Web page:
University of East Anglia Students' Union bans 'racist' Mexican sombreros from Freshers' Fair

Locals take to social media to blast the union's decision and post pictures of themselves wearing the hats

‘Who is going to get offended? Speedy Gonzales?’ This reaction from a student at the University of East Anglia (UEA) seems to sum up the general public feeling after its union banned a local Mexican restaurant from handing out free sombreros – for being ‘racist’.

Given out at the Freshers’ Fair by local Tex-Mex eatery Pedro’s – which says it has been serving the people of Norwich for over 25 years – UEA students’ union (SU) campaigns and democracy officer Chris Jarvis stood by the decision and insisted the SU wants all members to feel safe and accepted by ensuring there is no behaviour, language, or imagery which could be considered racist at all events.

He added: “At the fair, all our stallholders were sent a copy of our advertising policy prior to the event and were also given a physical copy of the policy on the day, so we’re confident that all stallholders should have been aware of our restrictions on advertising in relation to equal opportunities and cultural appropriation.

“The company in question was Pedro’s restaurant, and the stallholders stopped once asked and were amicable in ceasing.”

The statement from the union went on to highlight a list of points it will not tolerate at any events, saying discrimination based on the following characteristics is not permitted:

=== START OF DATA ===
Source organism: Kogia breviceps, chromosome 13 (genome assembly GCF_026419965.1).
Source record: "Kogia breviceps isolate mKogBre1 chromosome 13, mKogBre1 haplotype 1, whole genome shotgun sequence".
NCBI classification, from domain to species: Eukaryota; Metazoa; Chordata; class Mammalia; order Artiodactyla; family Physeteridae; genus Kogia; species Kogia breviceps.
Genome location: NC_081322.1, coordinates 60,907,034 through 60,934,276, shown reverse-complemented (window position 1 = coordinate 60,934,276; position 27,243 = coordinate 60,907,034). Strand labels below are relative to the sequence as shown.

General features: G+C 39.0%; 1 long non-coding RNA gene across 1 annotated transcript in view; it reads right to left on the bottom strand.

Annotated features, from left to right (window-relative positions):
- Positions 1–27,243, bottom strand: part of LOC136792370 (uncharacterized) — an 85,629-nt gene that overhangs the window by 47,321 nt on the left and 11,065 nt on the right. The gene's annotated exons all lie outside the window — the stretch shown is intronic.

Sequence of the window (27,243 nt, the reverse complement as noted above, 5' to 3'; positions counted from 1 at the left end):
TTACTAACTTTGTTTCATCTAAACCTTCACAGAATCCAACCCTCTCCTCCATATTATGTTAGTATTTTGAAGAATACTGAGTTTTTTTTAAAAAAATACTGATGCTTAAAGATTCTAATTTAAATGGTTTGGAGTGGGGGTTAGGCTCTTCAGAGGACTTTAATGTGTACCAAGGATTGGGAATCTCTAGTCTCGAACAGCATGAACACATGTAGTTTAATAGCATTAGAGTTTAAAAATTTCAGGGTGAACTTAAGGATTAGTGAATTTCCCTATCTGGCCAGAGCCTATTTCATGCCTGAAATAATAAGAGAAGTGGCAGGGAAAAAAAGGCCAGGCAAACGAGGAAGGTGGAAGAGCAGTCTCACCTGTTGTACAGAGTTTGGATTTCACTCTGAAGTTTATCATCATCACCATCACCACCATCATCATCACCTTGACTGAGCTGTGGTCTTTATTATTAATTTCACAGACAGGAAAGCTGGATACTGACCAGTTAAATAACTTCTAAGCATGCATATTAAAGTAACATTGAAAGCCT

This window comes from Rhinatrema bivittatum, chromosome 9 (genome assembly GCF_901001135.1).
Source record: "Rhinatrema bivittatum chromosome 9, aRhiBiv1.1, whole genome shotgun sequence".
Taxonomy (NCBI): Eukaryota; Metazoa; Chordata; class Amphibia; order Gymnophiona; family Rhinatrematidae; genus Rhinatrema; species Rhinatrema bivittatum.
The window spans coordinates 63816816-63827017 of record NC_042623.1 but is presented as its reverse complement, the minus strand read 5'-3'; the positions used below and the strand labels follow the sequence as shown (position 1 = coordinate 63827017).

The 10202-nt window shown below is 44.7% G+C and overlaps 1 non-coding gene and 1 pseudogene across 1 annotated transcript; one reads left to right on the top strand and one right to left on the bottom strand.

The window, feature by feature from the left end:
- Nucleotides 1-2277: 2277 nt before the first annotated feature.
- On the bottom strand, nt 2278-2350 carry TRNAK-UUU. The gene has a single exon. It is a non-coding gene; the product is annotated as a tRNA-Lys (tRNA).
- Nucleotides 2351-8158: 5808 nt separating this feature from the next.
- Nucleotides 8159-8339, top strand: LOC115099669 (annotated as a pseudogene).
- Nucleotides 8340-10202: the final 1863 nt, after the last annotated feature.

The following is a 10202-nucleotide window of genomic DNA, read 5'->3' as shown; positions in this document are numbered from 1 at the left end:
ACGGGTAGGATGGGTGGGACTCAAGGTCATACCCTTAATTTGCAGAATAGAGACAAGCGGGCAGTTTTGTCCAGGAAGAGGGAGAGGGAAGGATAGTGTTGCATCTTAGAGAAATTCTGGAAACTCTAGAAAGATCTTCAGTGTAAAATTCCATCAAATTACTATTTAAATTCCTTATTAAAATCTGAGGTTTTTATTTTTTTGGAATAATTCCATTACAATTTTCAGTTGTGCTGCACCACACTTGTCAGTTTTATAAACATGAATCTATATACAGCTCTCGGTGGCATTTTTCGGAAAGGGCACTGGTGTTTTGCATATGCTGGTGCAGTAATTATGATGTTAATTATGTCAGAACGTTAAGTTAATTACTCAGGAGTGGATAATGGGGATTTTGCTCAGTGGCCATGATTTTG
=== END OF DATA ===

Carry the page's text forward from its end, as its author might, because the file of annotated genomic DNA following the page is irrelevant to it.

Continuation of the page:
• Age
  • Colour
  • Disability
  • Ethnic Origin
  • Gender
  • HIV Status
  • Marital Status
  • Nationality
  • Political Beliefs
  • Religion or Belief
  • Race
  • Sexual Orientation
  • Spent or Irrelevant Criminal Convictions
  • Trade Union Membership
  • Sub-culture Identification

A spokesperson from Pedro’s took to Facebook to reiterate it is a fun loving restaurant which is proud of its party atmosphere.

The statement added: “Our restaurant is decorated with items brought back by our founders from all over the world, including sombreros which have been part of our service for over 20 years.

These are traditional dress and, as a Mexican restaurant, in no way are we disparaging Mexican culture, only celebrating it. We would never intend any negative message to be taken from our hats.”

The comment provoked messages of support from the public, with some branding the move by the SU as ‘ridiculous’:


One user joked: “…maybe burger king will ban the paper crowns… don’t wanna upset the monarchy.” Another user even accused the SU of being guilty of cultural appropriation and said: “As a person, Norfolk born and bred, I object to the UEA appropriating my Norfolk culture by using the Norfolk phrase ‘Du Different’ as their motto.”

Richard Maudslay, chairman of the British Mexican Society, told The Independent: “These are not ‘funny hats’ in Mexico but are a part of national costume which are worn in several contexts, including traditional Mexican rodeos (charreria) and musicians (mariachis) and are sold to visitors from all over the world. 

“No Mexican we know would oppose these being given out by a restaurant trying to attract people to savour Mexican cuisine.”

What do you think?